science
What Do Great White Sharks Fear? Murderous Orcas

If movies were scientifically accurate, here’s how Jaws would pan out: As the film’s signature theme begins to play, a black dorsal fin slinks around the water’s surface. Great white sharks flee in fear as the camera reveals the true menace: a killer whale. Read More >>

space
The International Space Station is a Cesspool of Bacteria and Fungi, Study Finds

An extensive survey of bacteria and fungi on surfaces inside the International Space Station has revealed an astonishing number of microorganisms living among the astronauts – the health impacts of which aren’t entirely clear. Read More >>

science
Penis-Shaped, Wood-Munching Clams Are More Diverse Than We Thought, Study Finds

Wood-boring clams don’t look like the ones you or I might find steamed with pasta. They’re smaller than a pea, and live exclusively in the deep ocean, tunnelling into sunken, waterlogged trees that were swept out to sea long ago to eat the wood. Now, scientists have determined that there are quite a few more groups of these bizarre molluscs than we thought. Read More >>

animals
Here is an Important Scientific Study About How Animals Relax

Scientists have determined that the way an animal rests – reclining on its back, sprawling on its belly, standing up, or sitting, is determined by primarily by its size. But more importantly, the study authors have provided a large selection of images of animals luxuriating in various ways, and they are delightful. Read More >>

science
Bug Scientists Squash ‘Insect Apocalypse’ Paper

Last month, an alarming scientific paper warned that over 40 per cent of all insect species are in decline. News of an impending “insectageddon”—a world either devoid of insects or plagued with pests—was broadcast far and wide by the media. There’s just one problem: Entomologists don’t buy it. Read More >>

animals
Surprise! Sun Bears, Like Dogs and Humans, Mimic Each Other’s Faces

The sun bear, already well-known online for its silly faces, is the first non-primate, non-domesticated animal found to mimic the facial expressions of its playmates. The new research adds complexity to our understanding of the ways animals communicate. Read More >>

science
Fascinating Experiment Suggests Some Humans Can Sense Earth’s Magnetic Field

The ability to sense the Earth’s magnetic field—a trait known as magnetoreception—is well documented among many animals, but researchers have struggled to show that humans are also capable of the feat. Until now. Read More >>

giz asks
What’s the Least Useful Body Part?

We’re all familiar with the flashy, big-ticket organs: the heart, the brain, the lungs. Their celebrity often obscures the work—humbler, less heroic, but often no less essential to the maintenance of a life—performed by those organs only doctors know about: the body’s back-up players, pulsing and pumping in relative obscurity. Not to mention the mid-tier organs, like the gallbladder, whose functions most of us only dimly comprehend, unless—or until—they start acting up. Read More >>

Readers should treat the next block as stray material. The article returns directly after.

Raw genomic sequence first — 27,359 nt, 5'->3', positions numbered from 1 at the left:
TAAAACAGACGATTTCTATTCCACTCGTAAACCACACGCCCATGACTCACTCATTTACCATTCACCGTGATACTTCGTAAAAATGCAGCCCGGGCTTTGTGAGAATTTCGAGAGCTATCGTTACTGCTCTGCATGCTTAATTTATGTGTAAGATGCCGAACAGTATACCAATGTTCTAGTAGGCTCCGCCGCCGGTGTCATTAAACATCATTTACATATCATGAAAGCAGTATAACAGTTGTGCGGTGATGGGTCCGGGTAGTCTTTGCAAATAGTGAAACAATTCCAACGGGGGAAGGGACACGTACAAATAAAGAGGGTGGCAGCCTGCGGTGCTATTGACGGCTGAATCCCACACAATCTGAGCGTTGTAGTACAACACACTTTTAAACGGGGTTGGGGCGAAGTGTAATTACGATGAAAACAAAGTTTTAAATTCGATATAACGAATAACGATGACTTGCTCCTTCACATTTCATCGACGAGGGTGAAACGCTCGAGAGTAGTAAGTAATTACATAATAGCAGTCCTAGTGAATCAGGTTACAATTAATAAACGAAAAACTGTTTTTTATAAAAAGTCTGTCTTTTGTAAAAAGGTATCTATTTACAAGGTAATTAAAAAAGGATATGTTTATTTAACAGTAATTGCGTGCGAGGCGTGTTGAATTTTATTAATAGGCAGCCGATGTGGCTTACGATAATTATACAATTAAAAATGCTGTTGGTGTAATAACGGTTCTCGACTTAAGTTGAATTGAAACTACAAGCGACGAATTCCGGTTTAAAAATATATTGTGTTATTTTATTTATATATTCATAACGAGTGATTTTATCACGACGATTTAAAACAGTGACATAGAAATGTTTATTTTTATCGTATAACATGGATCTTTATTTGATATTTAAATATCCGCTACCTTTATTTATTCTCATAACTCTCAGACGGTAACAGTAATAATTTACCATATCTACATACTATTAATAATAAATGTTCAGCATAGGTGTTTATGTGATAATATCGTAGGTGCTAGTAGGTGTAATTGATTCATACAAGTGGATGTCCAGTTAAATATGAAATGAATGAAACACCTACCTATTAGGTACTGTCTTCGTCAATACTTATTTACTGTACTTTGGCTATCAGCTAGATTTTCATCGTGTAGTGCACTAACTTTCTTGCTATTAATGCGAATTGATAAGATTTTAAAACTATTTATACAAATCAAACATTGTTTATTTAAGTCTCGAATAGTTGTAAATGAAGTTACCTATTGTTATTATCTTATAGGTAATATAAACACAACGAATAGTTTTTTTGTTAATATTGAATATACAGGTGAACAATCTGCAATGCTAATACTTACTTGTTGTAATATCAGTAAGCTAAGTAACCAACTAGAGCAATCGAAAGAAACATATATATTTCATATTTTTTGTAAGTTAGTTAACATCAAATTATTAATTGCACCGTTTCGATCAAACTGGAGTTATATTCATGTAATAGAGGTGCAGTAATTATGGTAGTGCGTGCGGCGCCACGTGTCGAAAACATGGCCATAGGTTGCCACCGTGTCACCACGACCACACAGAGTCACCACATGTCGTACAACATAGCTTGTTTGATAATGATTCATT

animals
Scientists Capture Rare Footage of Mysterious ‘Type D’ Killer Whale, Possibly a New Species

In 1955, 17 killer whales were found stranded on a beach in Paraparaumu, New Zealand. Scientists thought they looked weird, but they shrugged it off as some type of genetic deformity. Since then, the whale has been something of an urban legend until fishermen and tourists began capturing rare images of the animals. Read More >>

animals
Why Do Opossums Love Trash?

While some might find them gross, you could say that the animals we associate with garbage like opossums and raccoons are ecological success stories. We humans drastically change our environments wherever we go, yet these crafty critters figure out a way to thrive in our presence. They use our trash to survive. Read More >>

science
Time Now for Some Gnarly Photos of Spiders Eating Other Animals

Spiders are creepy even at the best of times, but new photos taken from the Amazon rainforest put these predatory creatures in an even more fearsome light: as they’re chomping down on animals of unusual sizes. Read More >>

science
Incredible Experiment Gives Infrared Vision to Mice – and Humans Could Be Next

By injecting nanoparticles into the eyes of mice, scientists gave them the ability to see near-infrared light—a wavelength not normally visible to rodents (or people). It’s an extraordinary achievement, one made even more extraordinary with the realisation that a similar technique could be used in humans. Read More >>

science
NASA Produces Building Blocks of Life in Experimental Recreation of Ancient Earth

How did life first start? Scientists hoping to answer that question are recreating the conditions of early Earth’s oceans in a lab. Read More >>

space
Simulated Mission in Chilean Desert Shows How a Rover Could Detect Life on Mars

By using the barren Atacama Desert in Chile as a stand-in for Mars, researchers have shown that it’s possible to use an autonomous rover-mounted drill to detect life beneath a desolate surface. Encouragingly, the test resulted in the discovery of a resilient microorganism – exactly the kind of creature that could lurk deep beneath the Martian surface. Read More >>

science
Body of a Cancer Patient Left Radioactive Material at Arizona Crematorium

An Arizona crematorium was contaminated with radiation after the cremation of a patient who’d received radiopharmaceutical treatment, according to a new case study. Read More >>